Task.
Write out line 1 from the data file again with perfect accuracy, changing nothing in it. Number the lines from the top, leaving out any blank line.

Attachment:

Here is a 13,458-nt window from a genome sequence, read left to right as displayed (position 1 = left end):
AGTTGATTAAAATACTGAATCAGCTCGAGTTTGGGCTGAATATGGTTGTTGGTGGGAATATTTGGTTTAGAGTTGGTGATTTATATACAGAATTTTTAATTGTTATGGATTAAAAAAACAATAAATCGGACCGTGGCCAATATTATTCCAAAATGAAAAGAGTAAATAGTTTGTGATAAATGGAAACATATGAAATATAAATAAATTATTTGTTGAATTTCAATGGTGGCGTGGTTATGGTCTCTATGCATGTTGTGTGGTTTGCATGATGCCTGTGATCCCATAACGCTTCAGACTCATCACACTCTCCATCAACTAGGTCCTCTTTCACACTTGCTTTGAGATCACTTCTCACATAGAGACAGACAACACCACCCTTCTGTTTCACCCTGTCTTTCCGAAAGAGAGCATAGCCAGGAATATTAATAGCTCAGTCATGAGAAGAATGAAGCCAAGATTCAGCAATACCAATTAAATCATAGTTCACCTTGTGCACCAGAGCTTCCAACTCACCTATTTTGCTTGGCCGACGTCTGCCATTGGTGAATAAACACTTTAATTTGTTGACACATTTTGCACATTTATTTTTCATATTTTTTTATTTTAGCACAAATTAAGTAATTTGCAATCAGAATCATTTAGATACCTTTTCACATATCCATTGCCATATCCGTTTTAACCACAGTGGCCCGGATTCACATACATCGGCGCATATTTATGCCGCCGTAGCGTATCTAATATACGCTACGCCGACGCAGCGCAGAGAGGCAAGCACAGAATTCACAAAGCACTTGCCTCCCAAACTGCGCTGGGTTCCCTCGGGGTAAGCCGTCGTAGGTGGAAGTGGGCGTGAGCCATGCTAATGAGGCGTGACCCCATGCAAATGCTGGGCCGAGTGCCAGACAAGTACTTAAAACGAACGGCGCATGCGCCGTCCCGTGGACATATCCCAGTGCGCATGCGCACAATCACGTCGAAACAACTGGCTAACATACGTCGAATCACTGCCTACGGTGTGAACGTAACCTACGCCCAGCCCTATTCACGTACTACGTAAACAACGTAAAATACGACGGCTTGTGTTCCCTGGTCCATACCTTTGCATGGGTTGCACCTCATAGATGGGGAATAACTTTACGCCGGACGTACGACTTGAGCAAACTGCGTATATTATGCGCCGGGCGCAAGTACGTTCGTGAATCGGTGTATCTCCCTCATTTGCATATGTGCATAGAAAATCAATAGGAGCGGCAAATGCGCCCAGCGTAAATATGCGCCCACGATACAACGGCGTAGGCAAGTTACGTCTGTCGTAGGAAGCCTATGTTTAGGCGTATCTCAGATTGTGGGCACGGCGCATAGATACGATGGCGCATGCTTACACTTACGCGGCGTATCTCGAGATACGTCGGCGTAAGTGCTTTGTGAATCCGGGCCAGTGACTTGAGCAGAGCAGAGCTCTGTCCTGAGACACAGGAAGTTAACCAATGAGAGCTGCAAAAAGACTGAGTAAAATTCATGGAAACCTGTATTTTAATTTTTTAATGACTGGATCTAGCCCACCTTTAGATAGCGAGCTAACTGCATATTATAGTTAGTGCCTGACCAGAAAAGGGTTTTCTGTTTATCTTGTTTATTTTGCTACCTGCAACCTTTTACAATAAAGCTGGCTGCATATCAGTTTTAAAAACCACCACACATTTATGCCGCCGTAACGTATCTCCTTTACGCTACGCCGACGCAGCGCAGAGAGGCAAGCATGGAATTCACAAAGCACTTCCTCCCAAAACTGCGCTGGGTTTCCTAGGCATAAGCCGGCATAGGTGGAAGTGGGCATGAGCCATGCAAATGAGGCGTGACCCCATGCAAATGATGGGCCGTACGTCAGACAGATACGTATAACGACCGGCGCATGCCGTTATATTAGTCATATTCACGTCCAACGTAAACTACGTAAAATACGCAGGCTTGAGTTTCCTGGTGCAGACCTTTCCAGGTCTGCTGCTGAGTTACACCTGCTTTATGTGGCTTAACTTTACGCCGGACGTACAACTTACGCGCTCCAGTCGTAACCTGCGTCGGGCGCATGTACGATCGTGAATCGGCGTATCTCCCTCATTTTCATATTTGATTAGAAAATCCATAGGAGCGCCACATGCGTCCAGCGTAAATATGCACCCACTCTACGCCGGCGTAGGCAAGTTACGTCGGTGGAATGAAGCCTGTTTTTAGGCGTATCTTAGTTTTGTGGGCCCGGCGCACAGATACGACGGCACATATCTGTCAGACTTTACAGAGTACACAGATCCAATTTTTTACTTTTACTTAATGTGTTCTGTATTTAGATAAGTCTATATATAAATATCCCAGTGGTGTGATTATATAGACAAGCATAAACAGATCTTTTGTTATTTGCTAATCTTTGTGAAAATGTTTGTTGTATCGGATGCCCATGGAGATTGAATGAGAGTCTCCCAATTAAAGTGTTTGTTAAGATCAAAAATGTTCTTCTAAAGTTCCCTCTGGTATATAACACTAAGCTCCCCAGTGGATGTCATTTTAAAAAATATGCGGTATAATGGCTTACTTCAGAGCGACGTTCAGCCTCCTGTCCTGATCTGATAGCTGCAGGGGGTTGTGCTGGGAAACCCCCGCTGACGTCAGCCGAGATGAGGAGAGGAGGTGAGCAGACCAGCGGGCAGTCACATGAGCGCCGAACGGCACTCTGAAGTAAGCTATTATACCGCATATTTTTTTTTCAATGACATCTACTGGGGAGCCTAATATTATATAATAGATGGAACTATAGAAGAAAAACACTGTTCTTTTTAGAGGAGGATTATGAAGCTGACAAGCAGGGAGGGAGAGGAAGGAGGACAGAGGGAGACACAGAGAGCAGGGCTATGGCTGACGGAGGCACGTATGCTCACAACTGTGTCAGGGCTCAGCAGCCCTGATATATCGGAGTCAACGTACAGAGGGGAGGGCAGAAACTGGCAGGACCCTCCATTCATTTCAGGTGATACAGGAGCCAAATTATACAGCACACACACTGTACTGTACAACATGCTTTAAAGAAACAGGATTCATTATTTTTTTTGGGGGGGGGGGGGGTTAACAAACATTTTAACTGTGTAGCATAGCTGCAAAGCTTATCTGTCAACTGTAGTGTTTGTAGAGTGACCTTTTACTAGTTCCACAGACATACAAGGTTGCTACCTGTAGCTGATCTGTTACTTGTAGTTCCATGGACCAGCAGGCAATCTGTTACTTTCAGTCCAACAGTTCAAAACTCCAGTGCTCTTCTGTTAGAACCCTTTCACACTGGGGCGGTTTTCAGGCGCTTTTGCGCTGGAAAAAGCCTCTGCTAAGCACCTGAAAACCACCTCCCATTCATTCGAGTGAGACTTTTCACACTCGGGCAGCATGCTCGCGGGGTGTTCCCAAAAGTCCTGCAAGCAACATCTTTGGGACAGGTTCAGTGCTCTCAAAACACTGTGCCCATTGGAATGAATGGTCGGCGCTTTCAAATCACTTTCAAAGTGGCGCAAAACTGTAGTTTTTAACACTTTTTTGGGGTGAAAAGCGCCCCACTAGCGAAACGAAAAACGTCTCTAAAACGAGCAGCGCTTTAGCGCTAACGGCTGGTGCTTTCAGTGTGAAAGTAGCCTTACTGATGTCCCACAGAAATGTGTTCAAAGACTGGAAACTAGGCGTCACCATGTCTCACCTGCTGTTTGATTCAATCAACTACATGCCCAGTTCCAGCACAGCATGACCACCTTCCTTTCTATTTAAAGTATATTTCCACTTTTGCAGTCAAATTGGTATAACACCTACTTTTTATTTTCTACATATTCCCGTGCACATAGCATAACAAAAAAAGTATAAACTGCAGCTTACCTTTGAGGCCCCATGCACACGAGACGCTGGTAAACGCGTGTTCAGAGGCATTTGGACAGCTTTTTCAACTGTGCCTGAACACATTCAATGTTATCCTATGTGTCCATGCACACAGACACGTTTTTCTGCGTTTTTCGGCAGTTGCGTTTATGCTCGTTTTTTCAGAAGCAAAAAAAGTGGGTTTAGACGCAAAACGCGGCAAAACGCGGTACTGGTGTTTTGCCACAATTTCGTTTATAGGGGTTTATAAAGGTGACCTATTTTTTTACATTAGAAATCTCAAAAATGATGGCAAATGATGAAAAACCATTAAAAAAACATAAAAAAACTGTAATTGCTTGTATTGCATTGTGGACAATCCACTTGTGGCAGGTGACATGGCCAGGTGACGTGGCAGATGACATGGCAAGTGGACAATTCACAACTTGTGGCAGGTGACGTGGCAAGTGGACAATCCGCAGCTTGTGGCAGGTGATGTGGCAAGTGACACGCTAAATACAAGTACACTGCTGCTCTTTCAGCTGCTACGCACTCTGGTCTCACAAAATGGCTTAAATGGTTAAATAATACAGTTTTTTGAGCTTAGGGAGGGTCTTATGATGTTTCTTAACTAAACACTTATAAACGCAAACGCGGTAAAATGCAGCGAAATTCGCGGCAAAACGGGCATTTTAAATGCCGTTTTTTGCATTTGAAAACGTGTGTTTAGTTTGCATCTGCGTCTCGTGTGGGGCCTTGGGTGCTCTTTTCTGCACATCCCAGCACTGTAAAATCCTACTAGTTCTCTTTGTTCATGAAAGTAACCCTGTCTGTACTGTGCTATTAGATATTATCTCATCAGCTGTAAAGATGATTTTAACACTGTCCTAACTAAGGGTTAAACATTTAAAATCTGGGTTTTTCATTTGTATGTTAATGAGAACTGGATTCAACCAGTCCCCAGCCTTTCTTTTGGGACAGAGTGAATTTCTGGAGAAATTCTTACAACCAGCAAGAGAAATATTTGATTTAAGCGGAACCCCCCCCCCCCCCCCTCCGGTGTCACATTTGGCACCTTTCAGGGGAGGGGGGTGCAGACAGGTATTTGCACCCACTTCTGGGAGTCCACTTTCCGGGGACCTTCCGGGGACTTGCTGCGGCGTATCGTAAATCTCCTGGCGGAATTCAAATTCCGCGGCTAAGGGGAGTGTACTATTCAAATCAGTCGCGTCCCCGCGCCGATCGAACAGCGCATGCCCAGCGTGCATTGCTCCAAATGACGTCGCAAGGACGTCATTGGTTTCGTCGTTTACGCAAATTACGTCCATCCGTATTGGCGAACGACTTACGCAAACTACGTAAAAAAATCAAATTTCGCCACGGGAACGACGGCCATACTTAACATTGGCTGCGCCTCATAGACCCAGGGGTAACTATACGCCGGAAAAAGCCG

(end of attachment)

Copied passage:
Here is a 13,458-nt window from a genome sequence, read left to right as displayed (position 1 = left end):